03-20 bulk MXene synthesis

[Image above] Images of the precursor Ti3AlC2 MAX (left) used in synthesis of the 50 g Ti3C2Tx batch (right). Credit: Shuck et al., Drexel University

Drexel University researchers are at it again.

Since two groups of Drexel researchers discovered MXenes in 2011, they have conducted a ton of studies on this family of 2D transition metal carbides, carbonitrides, and nitrides. Many studies focus on the potential of these materials in various applications, including water treatment and environmental remediation.

But identifying possible applications for MXenes is only a first step toward commercialization—industry also must be able to mass produce high-quality MXenes for MXene-based devices to take off.

Researchers have investigated MXene processing techniques too, including ways to protect MXenes from oxidation. Now in the same month, the two Drexel groups each published papers describing new ways to improve processing.

Scaling production: From one to fifty grams

In the first paper published in Advanced Engineering Materials, Yury Gogotsi’s group collaborated with researchers at the Materials Research Center in Ukraine to scale production of MXenes.

For many 2D materials, challenges to large-scale synthesis “typically stem from bottom-up approaches limiting the production to the substrate size or precursor availability for chemical synthesis and/or exfoliation,” they write in the paper. MXenes are produced via a top-down synthesis approach, though, so “the process can be readily scaled with reactor volume.”

Despite the theoretical possibility to scale MXene synthesis, no studies to date demonstrate large-scale production—until this study, that is.

Using a lab-scale reactor system developed at the Materials Research Center, the researchers created large batches (50 g) of the MXene titanium carbide (Ti3C2Tx). They then used X-ray diffraction, Raman spectroscopy, and X-ray photoelectron spectroscopy to compare the composition and structure of large-batch MXenes to MXenes prepared in a small batch (1 g).

“The characterization of the two MXene batch sizes indicates that there is essentially no difference between the produced materials,” the researchers write.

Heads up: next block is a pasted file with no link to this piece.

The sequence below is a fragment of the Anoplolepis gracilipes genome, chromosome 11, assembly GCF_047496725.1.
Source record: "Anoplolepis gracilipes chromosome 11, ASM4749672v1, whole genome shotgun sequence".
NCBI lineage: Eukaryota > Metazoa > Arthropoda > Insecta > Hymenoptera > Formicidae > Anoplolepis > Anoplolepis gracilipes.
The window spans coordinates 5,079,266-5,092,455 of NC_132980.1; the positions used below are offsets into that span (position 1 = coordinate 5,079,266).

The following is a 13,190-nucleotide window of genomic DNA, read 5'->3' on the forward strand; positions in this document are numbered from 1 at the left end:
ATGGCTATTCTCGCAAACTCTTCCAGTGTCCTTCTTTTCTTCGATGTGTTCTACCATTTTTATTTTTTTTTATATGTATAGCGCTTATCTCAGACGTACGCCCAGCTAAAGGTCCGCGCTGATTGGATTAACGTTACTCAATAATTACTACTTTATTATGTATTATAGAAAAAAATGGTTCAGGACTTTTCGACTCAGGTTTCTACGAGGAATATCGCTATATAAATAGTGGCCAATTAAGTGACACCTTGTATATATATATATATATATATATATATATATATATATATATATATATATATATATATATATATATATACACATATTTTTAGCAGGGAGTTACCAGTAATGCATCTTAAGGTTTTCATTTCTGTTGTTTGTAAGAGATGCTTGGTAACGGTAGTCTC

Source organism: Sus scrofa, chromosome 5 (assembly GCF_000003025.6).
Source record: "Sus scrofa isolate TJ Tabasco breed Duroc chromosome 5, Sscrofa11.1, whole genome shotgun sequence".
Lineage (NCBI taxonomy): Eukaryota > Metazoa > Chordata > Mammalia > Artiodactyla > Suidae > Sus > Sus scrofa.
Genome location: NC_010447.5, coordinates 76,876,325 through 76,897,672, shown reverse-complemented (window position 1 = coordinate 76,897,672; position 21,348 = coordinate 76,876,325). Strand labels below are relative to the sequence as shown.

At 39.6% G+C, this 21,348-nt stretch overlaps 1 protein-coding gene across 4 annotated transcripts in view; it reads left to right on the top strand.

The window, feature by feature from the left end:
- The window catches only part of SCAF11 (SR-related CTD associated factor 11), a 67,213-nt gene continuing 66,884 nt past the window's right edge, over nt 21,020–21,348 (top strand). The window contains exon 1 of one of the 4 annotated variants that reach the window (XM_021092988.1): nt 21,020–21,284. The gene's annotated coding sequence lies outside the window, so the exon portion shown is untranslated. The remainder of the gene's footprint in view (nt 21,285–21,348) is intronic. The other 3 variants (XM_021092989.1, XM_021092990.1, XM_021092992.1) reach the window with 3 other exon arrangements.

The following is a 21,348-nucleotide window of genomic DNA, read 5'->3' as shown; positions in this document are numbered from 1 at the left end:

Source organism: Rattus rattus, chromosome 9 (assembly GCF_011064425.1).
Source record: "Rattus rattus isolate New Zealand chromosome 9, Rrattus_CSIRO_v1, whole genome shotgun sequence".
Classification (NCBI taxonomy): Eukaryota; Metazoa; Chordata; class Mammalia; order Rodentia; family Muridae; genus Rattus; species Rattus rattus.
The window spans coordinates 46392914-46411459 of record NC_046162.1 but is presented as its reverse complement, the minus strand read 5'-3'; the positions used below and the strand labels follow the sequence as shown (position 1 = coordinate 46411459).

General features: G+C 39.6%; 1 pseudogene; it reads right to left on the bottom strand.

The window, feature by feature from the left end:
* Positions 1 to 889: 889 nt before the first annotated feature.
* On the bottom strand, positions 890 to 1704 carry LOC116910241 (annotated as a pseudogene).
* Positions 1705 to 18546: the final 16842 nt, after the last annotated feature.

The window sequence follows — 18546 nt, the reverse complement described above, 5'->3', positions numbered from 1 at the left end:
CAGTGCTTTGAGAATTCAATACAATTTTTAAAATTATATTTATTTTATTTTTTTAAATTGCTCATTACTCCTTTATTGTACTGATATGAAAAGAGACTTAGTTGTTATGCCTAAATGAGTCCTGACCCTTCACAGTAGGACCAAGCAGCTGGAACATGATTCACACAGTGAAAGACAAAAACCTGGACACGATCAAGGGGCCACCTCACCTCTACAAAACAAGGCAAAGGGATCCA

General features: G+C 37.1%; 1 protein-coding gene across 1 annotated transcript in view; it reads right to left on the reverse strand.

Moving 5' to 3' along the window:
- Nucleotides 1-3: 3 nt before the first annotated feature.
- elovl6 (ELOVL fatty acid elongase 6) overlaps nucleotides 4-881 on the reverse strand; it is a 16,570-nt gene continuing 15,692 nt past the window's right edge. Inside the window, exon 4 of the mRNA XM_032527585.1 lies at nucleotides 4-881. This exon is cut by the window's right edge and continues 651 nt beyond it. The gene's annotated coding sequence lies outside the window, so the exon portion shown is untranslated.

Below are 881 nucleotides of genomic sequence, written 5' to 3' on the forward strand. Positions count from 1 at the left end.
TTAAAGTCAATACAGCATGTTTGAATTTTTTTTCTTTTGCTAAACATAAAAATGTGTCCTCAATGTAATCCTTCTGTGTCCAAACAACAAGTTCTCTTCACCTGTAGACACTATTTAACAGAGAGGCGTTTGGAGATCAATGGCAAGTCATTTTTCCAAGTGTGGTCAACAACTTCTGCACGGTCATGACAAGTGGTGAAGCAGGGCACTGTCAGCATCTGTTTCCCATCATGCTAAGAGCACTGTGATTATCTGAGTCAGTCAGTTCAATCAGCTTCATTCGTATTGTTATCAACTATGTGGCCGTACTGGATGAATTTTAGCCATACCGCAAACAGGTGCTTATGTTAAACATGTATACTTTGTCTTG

In a Drexel press release, Gogotsi says usually producing nanomaterials in large quantities is only a first step toward industrialization. “…it often requires inventing completely new machinery and processes to get them in a form that can be inserted into the manufacturing process,” he says.

However, integrating MXenes into the manufacturing line is fairly easy.

“One huge benefit to MXenes is that they can be used as a powder right after synthesis or they can be dispersed in water forming stable colloidal solutions,” Gogotsi says. “Water is the least expensive and the safest solvent. And with the process that we’ve developed, we can stamp or print tens of thousands of small and thin devices, such as supercapacitors or RFID tags, from material made in one batch.”

The paper, published in Advanced Engineering Materials, is “Scalable synthesis of Ti3C2Tx MXene” (DOI: 10.1002/adem.201901241).

Water-free is guaranteed: Nonaqueous etching of MXenes

The second paper by Michel Barsoum’s group addresses a part of the synthesis process that Gogotsi mentioned briefly above—using water as the solvent.

Water is used often to dilute the etching acid during MXene chemical synthesis. And while it may be “the least expensive and the safest solvent,” it poses problems in certain applications.

“It is known that even slight presence of water in lithium or sodium ion batteries using organic electrolytes can be detrimental to their performance,” Varun Natu, first author and doctoral researcher at Drexel University, says in a Drexel press release. When used as a solvent, traces of water can be left in the MXene, which is detrimental in these battery applications.

In light of this situation, the Drexel researchers decided to develop an etching process that would not require water.

For their study, the researchers used a variety of organic solvents and ammonium dihydrogen fluoride, a chemical commonly used to etch glass. “This solution does the etching, in part because it breaks down into hydrofluoric acid, but it does not require water to dilute it or to wash away the by-products of the etching process,” the press release explains.

Not only did they show synthesis was possible with this process, they also demonstrated that electrodes made from MXenes etched in propylene carbonate resulted in sodium-ion battery anodes with nearly double the capacity to those etched in water.

“This finding opens up a huge new field of research: nonaqueous etching of MXenes,” Barsoum says in the press release. “We believe that this work will prove useful not only to the MXene community, but also to researchers throughout the field of materials science.”

The paper, published in Chem, is “2D Ti3C2Tz MXene synthesized by water-free etching of Ti3AlC2 in polar organic solvents” (DOI: 10.1016/j.chempr.2020.01.019).